David R. Lamb, Ph.D., The Ohio State University

Your athlete trains hard, plays to win and sweats through it all. In the intensity of a tough practice or game, teen athletes don’t realize the amount of sweat they lose, and that puts them head to head with a nasty competitor – dehydration.

It’s critical for teen athletes to beat dehydration so they play at their best, even in the final minutes of the game. It’s also critical for mom to know the best way to help her young athlete refuel and recharge to get the win.

Hydration is critical to athletic performance. Fluid losses of as little as 2 percent of body weight (less than 4 pounds in a 200-pound athlete) can impair performance by increasing fatigue. It’s common for some athletes to lose between 5-8 pounds of sweat during a game, so it’s easy for athletes to become dehydrated if they don’t drink enough to replace what is lost in sweat.

You want the best for your teen athlete. When deciding between sports drinks and water for your athletes, consider the additional benefits of sports drinks when stocking up on drinks to keep in your athlete’s gym bag. Scientific research suggests that sports drinks outperform water because sports drinks:

  • Encourage voluntary drinking when athletes are hot and thirsty. Sports drinks with a light flavor and small amount of sodium encourage young athletes to drink, and drinking fluids is the first-line of defense against dehydration.
  • Stimulate rapid fluid absorption. Sports drinks such as Gatorade have the right mix and amount of carbohydrates and electrolytes to speed fluids and carbohydrates into the bloodstream.
  • Help keep athletes in the game. Sports drinks can help teen athletes avoid dehydration and other heat-related problems such as early fatigue, heat cramps, light-headedness and heat exhaustion.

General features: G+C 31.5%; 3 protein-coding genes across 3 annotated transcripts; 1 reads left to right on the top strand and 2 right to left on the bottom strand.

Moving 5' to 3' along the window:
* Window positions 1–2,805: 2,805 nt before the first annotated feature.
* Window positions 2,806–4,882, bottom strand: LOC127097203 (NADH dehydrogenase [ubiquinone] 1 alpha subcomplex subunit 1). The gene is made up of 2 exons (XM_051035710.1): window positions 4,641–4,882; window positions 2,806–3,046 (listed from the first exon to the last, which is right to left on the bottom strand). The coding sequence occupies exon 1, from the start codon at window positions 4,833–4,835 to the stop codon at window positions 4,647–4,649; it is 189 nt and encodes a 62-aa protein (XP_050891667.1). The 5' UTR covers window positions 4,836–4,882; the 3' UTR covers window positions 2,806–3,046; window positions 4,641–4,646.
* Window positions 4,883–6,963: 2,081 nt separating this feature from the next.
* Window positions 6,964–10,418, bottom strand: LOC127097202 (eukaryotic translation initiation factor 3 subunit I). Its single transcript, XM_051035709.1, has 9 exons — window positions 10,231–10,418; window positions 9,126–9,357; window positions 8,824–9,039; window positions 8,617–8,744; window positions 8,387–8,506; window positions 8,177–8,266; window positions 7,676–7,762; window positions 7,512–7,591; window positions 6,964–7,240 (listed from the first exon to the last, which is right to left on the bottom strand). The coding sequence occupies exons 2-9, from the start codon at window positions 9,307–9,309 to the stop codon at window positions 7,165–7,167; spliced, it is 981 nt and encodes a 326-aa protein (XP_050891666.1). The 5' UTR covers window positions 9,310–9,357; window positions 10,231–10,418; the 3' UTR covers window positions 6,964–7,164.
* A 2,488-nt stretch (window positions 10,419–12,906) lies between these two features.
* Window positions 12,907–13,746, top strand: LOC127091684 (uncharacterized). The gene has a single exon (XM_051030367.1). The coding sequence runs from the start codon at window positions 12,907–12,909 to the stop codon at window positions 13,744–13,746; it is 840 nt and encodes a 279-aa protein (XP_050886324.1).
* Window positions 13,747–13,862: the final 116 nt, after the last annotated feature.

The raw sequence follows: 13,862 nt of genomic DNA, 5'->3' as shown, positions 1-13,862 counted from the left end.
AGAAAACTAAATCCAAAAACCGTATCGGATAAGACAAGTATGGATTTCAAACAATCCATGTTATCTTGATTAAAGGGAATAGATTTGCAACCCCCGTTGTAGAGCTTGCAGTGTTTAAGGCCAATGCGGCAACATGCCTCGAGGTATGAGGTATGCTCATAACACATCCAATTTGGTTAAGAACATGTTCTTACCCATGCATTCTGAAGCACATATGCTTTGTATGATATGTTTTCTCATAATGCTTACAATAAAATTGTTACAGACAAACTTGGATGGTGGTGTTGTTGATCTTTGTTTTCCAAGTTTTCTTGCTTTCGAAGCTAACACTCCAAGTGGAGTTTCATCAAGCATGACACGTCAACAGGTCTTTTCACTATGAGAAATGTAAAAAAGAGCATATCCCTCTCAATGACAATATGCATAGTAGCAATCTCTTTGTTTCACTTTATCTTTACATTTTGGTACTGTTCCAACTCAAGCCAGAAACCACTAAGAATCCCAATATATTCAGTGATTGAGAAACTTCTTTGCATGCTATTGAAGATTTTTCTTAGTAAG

• Aid performance. Carbohydrates in sports drinks helps athletes perform better in both power and endurance efforts.
  • Speed recovery. The carbohydrates and electrolytes in sports drinks help refuel muscles and speed rehydration.

With a winning game plan to help your teen athlete drink the right fluids at the right times, you’re providing them the strategy for a high-powered performance that matches their will to win.

As you cheer your athlete on from the sidelines, keep in mind the National Athletic Trainers’ Association’s “Fluid Replacement for Athletes” position statement. Do your part to keep your teen athletes educated, informed and most of all, hydrated, during practices and games.

The National Athletic Trainers’ Association “Fluid Replacement for Athletes” Position Statement

  • Educate athletes on the effects of dehydration on physical performance.
  • Inform athletes on how to monitor hydration status.
  • Encourage coaches to mandate rehydration during practices and competitions, just as they require other drills and conditioning activities. Fluid replacement should approximate sweat and urine losses and at least maintain hydration at less than 2 percent body weight reduction.
  • During events, when a high rate of fluid intake is necessary to sustain hydration, the CHO (carbohydrate) composition should be kept low (e.g., less than 7 percent) to optimize gastric emptying and fluid absorption.
  • A proper hydration protocol considers each sport’s unique features. If rehydration opportunities are frequent (e.g., baseball, football, track and field), the athlete can consume smaller volumes at a convenient pace based on sweat rate and environmental conditions. If rehydration must occur at specific times (e.g., soccer, lacrosse, distance running), the athlete must consume fluids to maximize hydration within the sport’s confines and rules.